I had always dreamed of being backstage in the ‘green room’. Mingling with other ‘stars,’ I could indulge in outrageous demands such as having coconut water shipped in from a remote island or insisting that I receive a foot massage every thirty minutes.
To achieve that fantasy I probably shouldn’t have been presenting at a school-run book festival. But the green room at the Gold Coast’s Somerset Celebration of Literature remained a highlight. An oasis managed by three ever-smiling volunteers, it included fresh food, chilled water, coffee and even a green wall. Authors buzzed around signing books, taking selfies, comparing tips and sharing absurd yarns. One detailed how it took ten years to write his first book before his run of five more. Another talked about her famous TV characters. There were illustrators, poets, comedians, fart book authors and memoir writers. Their presentations told of warlocks and super spies, teen heroes, teen angst, billionaires and puppy dogs. The act of writing is so often isolating, so hanging with these other authors was pure inspirational fuel.
Yet outside, in the public arena and at the frenzy of the bookstore signing tables, the real action pumped. Authors would be swept between venues by two assigned students from Somerset’s ‘Wordsmiths’ writing club. ‘They are at your every whim,’ was explained and later proven, as my helpers, Angelika and Anastasia, would run to get food and water. Now this was like a dream come true, given that it is every author’s wish to have two talented assistants on call. In fact, the helpers were so unanimously treasured by the authors-in-residence; I started to worry about their potential kidnapping. I could picture the nationwide police manhunt; thirty authors would have their doors kicked in, the guilty instantly identified because their clothes would be ironed and their Facebook pages updated.
But even the ‘wordsmiths’ could not guard their authors from the unpredictable questions delivered by the students. ‘How do you rate your own book…out of ten?’ A difficult assignment, but my humble reply of ten…and a half, was accepted. Georgia, a year 4 student interviewed me about my book ‘On The Road With Kids’ and the year I spent criss-crossing Europe with my family. She fired the question that even the ABC’s Richard Fidler missed. ‘Is everything in your book really true?’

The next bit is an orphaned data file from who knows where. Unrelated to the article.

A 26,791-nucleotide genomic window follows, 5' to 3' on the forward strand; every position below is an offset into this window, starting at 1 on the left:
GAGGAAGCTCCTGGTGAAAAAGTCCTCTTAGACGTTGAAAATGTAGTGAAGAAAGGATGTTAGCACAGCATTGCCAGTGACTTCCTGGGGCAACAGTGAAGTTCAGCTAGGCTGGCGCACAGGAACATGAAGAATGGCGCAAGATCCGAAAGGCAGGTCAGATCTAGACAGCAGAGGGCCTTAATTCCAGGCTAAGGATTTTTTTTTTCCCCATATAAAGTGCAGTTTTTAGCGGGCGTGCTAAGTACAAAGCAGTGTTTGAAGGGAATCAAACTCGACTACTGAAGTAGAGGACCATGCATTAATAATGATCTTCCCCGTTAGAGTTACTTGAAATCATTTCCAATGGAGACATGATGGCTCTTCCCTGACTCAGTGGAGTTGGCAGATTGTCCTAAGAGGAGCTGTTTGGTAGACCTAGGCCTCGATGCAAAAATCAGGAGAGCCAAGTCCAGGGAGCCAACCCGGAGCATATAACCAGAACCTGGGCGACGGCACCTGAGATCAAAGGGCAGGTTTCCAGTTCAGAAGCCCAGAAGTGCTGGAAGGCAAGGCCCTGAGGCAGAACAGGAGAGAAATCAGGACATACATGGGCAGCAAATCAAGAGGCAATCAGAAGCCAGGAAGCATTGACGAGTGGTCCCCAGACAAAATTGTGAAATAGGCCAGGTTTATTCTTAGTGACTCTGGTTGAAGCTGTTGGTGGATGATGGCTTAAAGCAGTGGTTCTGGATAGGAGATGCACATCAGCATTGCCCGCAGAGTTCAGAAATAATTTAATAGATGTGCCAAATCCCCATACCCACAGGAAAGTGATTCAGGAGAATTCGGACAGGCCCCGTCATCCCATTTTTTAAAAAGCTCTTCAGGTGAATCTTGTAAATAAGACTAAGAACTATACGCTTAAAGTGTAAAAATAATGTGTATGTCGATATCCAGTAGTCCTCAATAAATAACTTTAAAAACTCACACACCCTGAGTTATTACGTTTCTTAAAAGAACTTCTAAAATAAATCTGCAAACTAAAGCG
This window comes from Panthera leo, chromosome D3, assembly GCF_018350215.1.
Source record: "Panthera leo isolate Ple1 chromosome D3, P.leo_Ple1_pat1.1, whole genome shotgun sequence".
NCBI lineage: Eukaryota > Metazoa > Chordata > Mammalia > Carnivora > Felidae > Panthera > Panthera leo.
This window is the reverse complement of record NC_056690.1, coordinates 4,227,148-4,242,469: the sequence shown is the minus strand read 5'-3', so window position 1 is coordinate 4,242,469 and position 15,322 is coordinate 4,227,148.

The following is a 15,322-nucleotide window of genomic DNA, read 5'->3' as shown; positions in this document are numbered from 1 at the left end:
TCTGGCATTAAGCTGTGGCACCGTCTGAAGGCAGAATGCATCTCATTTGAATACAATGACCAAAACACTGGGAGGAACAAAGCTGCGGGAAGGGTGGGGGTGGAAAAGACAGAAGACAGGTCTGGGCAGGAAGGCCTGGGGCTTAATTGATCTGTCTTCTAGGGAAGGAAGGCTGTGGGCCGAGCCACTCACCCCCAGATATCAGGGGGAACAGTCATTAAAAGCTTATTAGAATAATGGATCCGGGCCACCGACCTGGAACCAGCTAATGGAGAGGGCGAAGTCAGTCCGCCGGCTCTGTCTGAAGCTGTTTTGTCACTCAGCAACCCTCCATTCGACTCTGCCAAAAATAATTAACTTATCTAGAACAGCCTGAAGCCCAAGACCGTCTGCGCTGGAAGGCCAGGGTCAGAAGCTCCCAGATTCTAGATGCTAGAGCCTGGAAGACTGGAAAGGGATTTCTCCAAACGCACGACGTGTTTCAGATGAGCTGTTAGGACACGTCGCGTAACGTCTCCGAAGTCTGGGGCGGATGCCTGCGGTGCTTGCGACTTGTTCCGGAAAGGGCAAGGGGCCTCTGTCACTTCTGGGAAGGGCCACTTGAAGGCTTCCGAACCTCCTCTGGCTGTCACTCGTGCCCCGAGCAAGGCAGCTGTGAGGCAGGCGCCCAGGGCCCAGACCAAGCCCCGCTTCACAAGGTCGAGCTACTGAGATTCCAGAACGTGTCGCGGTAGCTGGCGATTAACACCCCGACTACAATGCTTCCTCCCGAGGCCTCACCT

Later while scoffing chips, I met Burnett State College’s librarian. She told me of Somerset’s Sponsored Schools Programme, an eleven year-old literary fund that has financed over 10,000 students from rural areas to attend. This year, over 200 kids arrived on the programme, coming from Goondiwindi, St George, Burnett, and Central Australia’s Nyangatjatjara College. ‘It’s such a prize,’ she smiled. ‘Our kids simply couldn’t afford to come otherwise.’
Thousands of story-lovers attended the three days and other literary events that blended with the Coast’s Bleach Festival. The opening night’s party buzzed with an infectious vibe, helped along by an open bar, fireworks, and a stunning volume of free candy and snow cones. But it was the passionate professionalism of the mostly-mum volunteers and the students that brought it home. Together with Somerset’s teachers, staff and parents they continue to pull off one of the Gold Coast’s finest annual events; Australia’s premier youth literary festival.
One afternoon, as I was plotting the ‘borrowing’ of at least one ‘wordsmith’, a senior student from a visiting school approached me. He had attended my earlier session and I sensed by his blushing cheeks he was keen to talk. ‘I want to buy your book,’ he explained slowly, ‘because my Mum and Dad work really hard. And I have three brothers and sisters. And well…we all love each other very much. But….we don’t spend much time together.’
This stabbed at the essence of my book, and my heart. I sat rock-like as he continued. ‘I just want to take your book home, read it and share it.’
I couldn’t dream of anything better.